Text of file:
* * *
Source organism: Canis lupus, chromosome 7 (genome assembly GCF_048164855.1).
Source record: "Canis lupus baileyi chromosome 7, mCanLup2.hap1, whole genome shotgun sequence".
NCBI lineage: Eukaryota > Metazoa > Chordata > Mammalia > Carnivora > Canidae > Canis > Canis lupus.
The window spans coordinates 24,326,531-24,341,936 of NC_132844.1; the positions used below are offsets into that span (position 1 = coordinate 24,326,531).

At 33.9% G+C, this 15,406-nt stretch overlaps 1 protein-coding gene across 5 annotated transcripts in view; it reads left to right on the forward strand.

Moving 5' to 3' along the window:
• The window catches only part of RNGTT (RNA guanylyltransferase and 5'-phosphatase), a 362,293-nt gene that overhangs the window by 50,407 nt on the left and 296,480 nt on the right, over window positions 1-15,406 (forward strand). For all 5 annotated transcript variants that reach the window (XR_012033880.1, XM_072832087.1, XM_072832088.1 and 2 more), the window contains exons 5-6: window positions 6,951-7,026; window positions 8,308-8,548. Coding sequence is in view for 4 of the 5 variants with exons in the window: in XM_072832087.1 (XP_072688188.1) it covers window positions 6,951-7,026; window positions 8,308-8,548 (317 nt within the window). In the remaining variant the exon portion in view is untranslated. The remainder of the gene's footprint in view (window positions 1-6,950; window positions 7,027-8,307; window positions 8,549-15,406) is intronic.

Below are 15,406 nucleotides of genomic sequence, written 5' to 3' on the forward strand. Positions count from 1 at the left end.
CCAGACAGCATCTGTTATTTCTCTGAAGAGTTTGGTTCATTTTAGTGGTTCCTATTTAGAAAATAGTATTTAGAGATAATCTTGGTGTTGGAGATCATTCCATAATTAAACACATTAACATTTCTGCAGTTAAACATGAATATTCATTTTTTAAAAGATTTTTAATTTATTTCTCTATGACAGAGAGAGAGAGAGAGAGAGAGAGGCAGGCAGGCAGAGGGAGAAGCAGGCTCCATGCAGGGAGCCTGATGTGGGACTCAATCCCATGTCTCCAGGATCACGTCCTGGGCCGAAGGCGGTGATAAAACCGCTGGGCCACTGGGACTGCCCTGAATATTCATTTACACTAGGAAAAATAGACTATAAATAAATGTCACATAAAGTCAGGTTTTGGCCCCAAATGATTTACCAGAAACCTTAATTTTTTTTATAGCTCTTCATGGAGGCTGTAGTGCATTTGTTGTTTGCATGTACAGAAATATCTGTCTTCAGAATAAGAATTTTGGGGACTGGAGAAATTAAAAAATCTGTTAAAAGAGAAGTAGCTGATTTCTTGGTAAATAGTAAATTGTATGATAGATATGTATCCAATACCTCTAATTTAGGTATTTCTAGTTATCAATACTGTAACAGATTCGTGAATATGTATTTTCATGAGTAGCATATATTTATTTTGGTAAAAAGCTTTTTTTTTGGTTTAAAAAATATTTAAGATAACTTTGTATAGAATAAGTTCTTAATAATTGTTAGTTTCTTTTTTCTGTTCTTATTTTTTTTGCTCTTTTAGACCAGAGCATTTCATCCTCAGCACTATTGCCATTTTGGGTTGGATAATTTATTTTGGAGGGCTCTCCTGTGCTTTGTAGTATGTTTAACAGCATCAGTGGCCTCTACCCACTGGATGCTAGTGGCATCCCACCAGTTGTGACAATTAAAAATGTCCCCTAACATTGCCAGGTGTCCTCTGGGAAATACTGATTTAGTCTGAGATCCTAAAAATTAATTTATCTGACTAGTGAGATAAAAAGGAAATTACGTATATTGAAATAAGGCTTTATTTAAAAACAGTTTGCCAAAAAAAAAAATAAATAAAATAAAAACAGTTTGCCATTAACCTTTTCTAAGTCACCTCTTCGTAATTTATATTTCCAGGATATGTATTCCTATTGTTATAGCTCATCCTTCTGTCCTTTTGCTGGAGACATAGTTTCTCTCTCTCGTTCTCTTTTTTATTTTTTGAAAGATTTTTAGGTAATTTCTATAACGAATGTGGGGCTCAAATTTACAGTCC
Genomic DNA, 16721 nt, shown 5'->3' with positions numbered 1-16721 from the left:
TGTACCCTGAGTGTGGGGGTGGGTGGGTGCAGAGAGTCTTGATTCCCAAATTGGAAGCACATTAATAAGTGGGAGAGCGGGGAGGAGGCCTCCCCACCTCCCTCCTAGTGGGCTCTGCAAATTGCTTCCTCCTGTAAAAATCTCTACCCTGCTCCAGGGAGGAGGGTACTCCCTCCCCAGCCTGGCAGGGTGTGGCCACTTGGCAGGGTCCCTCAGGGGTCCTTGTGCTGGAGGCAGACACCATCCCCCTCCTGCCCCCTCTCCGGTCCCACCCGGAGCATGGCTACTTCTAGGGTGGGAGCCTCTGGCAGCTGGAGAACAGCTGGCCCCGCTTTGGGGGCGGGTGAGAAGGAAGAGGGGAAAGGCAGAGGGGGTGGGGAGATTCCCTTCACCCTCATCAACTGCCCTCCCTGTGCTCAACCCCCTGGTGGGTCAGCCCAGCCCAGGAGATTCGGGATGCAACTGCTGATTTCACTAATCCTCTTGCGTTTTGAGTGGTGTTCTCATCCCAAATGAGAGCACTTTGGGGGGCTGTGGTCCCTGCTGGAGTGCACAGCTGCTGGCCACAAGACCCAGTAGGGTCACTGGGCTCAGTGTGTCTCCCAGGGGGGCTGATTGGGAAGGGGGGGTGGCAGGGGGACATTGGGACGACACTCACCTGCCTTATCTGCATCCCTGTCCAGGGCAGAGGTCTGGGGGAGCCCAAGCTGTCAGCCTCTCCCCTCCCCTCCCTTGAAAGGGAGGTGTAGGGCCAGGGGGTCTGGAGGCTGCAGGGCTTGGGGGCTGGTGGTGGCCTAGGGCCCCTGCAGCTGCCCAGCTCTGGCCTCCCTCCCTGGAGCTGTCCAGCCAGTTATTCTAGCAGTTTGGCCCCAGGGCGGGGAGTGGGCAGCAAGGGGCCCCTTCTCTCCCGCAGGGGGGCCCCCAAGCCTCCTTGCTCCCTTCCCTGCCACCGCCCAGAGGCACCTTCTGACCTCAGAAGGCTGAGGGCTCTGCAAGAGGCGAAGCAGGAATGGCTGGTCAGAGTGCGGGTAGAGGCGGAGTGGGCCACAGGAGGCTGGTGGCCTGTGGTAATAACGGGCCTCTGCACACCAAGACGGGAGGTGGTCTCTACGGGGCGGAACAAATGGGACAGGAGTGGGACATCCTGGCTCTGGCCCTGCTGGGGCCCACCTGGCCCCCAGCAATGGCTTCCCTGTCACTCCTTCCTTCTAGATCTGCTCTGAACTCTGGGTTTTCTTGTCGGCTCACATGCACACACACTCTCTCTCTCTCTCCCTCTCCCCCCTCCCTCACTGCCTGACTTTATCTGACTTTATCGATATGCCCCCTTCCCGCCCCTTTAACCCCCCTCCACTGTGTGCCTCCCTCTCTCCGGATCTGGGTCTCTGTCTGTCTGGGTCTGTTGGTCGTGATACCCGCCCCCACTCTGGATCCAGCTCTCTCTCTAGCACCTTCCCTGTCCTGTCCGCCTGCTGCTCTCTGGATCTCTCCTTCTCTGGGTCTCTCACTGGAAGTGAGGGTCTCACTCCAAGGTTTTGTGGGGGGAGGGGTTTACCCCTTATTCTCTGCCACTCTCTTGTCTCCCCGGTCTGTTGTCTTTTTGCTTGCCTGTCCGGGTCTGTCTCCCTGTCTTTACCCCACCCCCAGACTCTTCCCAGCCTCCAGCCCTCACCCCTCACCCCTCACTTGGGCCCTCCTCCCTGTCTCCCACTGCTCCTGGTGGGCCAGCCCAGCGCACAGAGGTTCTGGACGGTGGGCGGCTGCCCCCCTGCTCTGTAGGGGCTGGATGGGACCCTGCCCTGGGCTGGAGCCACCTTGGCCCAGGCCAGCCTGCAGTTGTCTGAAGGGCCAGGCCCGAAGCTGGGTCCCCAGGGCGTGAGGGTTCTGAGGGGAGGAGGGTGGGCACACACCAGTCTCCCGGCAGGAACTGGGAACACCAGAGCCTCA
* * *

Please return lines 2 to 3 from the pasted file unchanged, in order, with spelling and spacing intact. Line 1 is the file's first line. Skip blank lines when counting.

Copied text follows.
Source record: "Canis lupus baileyi chromosome 7, mCanLup2.hap1, whole genome shotgun sequence".
NCBI lineage: Eukaryota > Metazoa > Chordata > Mammalia > Carnivora > Canidae > Canis > Canis lupus.